10. This just isn’t correct?

    There’s been no confirmed Google Zebra update and I’m pretty sure it all started as a joke about Google loving to name their updates after black & white animals? Where is it that you got these facts from?

    1. Matthew you are 100% correct – as from what I have seen and discussion amongst expert SEO’s is that it did start as a joke and hovers around the web still with legend.

      -Chenzo

  11. Great tips on making a better, more search friendly e-commerce site.

    The Zebra update is probably bunk though, even back in July, the rumors were over a year old, so they’re 18 months or more now. We should have seen something come out of Google since then.

    There was a speculative G+ post by Jonathon Colman back on 26 April 2012 that kicked all this off, more in this post by Tommy Landry:

    http://www.business2community.com/seo/repeat-after-me-there-is-no-google-zebra-update-0565862

    Good post, but I’d be pretty shocked if this turns out to be a real update coming. There will, of course, be updates that will send shockwaves through the SEO profession.

  12. Cool writeup. Zebra… oh man. With all these changes SEO feels like a lost cause. It is obvious that all these updates aren’t as much geared to improve quality (it’s only a by-product). They’re up to make each website user have at least some PPC budget. Undoubtedly, this will make the G-men richer and more powerful than everrrr!
    People of the free web: Diversify! :)

  13. Careful, SEOs, there is no such thing as Google Zebra, and it was just a joke (as Matthew points out above) originally on the Koozai blog.
    It’s a shame because the advice in this article is actually perfectly valid, and deserves to be taken seriously now, and not for some made-up future algorithm update, of which we can all make suppositions.

  14. I have a data-heavy whitepaper coming out with the conclusion that there is no evidence that Google Seller Ratings or Trusted Store participation has or will become an organic ranking factor. (28% of current sites with high organic visibility across 15 markets have no Seller rating (many because they are not merchants) and only 7-11% of sites with high organic visibility participate in the Trusted Store program). It is more likely Google’s “Zebra” update will (continue to) use PageSpeed and factors like schema markup as a proxy for merchant quality.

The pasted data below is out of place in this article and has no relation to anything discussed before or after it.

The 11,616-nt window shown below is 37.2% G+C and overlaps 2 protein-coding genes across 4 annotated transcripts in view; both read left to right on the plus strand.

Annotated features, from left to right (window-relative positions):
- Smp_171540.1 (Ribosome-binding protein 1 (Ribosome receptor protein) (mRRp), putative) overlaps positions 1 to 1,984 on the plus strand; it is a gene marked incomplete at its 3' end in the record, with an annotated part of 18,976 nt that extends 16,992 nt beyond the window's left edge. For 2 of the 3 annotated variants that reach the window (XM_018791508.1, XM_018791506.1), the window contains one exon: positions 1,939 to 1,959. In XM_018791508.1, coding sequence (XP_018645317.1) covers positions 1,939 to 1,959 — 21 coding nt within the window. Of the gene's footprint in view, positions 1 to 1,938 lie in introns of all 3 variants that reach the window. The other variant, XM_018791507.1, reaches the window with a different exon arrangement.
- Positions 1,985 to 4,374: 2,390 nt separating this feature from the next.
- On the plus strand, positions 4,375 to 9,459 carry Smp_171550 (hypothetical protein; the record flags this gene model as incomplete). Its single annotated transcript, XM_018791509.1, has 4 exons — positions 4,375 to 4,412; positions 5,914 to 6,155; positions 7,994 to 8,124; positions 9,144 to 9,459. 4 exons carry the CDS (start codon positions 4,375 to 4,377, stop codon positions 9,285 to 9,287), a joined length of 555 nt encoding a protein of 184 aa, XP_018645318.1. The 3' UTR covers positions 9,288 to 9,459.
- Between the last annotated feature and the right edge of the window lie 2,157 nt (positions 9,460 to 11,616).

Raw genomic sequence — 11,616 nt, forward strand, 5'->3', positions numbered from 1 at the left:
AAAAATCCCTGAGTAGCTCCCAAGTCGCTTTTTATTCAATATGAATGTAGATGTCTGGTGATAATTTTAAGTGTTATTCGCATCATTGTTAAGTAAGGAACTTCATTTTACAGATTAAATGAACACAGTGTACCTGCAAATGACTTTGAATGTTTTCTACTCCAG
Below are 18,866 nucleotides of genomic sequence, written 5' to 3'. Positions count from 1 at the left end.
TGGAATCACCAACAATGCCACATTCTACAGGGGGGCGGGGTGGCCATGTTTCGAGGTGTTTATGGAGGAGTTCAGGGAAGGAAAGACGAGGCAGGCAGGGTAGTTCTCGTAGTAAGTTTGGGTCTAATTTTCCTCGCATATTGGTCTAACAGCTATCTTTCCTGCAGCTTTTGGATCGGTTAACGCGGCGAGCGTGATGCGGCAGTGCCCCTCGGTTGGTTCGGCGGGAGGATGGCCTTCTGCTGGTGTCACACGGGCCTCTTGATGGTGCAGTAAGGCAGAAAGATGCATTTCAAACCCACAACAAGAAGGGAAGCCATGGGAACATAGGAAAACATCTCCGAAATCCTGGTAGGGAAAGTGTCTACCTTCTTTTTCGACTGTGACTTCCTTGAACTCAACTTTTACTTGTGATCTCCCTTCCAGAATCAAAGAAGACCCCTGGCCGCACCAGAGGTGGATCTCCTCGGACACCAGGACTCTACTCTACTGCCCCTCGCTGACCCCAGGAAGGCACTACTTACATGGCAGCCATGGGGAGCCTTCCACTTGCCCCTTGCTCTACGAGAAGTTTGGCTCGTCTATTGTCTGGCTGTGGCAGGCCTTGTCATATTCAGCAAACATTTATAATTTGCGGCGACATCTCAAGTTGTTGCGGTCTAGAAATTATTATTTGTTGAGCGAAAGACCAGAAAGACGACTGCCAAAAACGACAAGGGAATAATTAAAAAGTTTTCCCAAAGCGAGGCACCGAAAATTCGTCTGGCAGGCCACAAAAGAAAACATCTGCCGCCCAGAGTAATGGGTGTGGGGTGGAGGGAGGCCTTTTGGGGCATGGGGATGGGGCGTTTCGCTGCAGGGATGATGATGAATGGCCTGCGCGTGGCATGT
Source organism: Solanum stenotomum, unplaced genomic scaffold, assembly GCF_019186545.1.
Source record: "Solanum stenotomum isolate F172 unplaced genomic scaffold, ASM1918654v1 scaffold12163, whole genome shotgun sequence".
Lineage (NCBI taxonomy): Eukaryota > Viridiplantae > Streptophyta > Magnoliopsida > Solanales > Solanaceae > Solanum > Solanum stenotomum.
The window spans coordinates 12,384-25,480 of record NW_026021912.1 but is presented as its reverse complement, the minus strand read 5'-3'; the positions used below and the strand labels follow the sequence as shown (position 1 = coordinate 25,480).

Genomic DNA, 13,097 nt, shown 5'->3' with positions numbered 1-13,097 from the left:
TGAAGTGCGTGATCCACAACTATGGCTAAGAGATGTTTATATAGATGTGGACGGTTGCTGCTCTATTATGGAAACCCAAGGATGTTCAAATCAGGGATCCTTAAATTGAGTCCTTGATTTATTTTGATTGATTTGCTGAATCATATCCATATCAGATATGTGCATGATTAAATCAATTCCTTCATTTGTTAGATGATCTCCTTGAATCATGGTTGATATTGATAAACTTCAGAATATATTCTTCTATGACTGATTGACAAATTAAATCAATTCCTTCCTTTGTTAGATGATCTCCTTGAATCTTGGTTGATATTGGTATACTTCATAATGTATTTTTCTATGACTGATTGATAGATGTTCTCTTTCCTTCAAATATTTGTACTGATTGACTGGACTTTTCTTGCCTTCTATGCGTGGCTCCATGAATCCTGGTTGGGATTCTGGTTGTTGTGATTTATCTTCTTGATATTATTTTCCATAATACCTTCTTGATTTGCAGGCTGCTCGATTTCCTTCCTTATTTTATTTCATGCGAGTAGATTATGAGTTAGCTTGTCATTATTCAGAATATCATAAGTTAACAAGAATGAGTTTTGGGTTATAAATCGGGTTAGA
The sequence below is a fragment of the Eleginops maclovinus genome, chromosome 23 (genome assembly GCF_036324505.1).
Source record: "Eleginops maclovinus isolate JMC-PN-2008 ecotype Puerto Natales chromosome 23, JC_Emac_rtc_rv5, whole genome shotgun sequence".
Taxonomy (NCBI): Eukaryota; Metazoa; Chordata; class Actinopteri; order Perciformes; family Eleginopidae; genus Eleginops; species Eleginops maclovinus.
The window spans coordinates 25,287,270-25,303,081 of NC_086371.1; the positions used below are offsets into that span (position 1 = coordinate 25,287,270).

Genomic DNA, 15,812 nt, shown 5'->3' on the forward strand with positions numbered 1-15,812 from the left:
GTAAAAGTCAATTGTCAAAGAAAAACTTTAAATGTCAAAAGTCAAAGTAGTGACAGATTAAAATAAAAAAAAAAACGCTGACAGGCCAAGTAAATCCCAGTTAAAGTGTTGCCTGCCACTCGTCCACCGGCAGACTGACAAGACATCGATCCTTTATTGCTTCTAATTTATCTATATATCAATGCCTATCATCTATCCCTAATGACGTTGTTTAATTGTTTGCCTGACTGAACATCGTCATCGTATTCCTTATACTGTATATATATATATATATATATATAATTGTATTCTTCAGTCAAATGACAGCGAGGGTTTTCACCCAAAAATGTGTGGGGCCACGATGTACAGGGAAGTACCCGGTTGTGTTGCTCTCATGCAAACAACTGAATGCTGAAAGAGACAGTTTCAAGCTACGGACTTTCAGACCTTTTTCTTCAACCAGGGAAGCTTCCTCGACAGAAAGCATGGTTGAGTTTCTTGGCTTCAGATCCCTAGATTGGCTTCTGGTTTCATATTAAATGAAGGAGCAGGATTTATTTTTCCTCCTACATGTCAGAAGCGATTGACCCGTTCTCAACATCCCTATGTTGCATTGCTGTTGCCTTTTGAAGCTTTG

15. “don’t forget to have at least one internal link in each product description heading to a top level navigation item”

    Won’t this result in an over optimization penalty? My product catalog is over 7,000 items. Each product page has breadcrumbs (going back to the top level category) and a top navigation (with my top level categories). What benefit is including a link within the item description? It seems like overkill to me.

  16. You thought Google was indexing your ecommerce site for free? Nah bro, they’re just the tech equivalent of a drug dealer. Once you’re hooked you gotta pay. And by pay I mean get sucked into their advertising model or DIE!

  17. Just admit that SEO is dying and Google is giving preference to their whitelisted and anointed friends from their Internet Association lobby group. Small businesses are being run through the shredder regardless of what they do. Basically everything noted in this post does not apply to any website that has not been first anointed by Google. In general, Google is leaving small businesses one option to be found in Google Search and that is with Adwords.

    We have all witnessed a number of SEO companies close and SEO pros leaving the industry after many years. The reason they are leaving is that they can see the writing on the wall. I’m just shocked that so many people want to pretend its business as usual when we are all facing the consequences of having one company in primary control of ecommerce.

    Maybe instead of joining all of Google’s other services in hopes of being anointed we should question why government regulators and politicians have allowed one company to control so much of the $1 trillion ecommerce industry and 1/3 of all global online advertising. If we fail to ask these questions and seek responsible solutions, Google’s grip on ecommerce will only grow even stronger.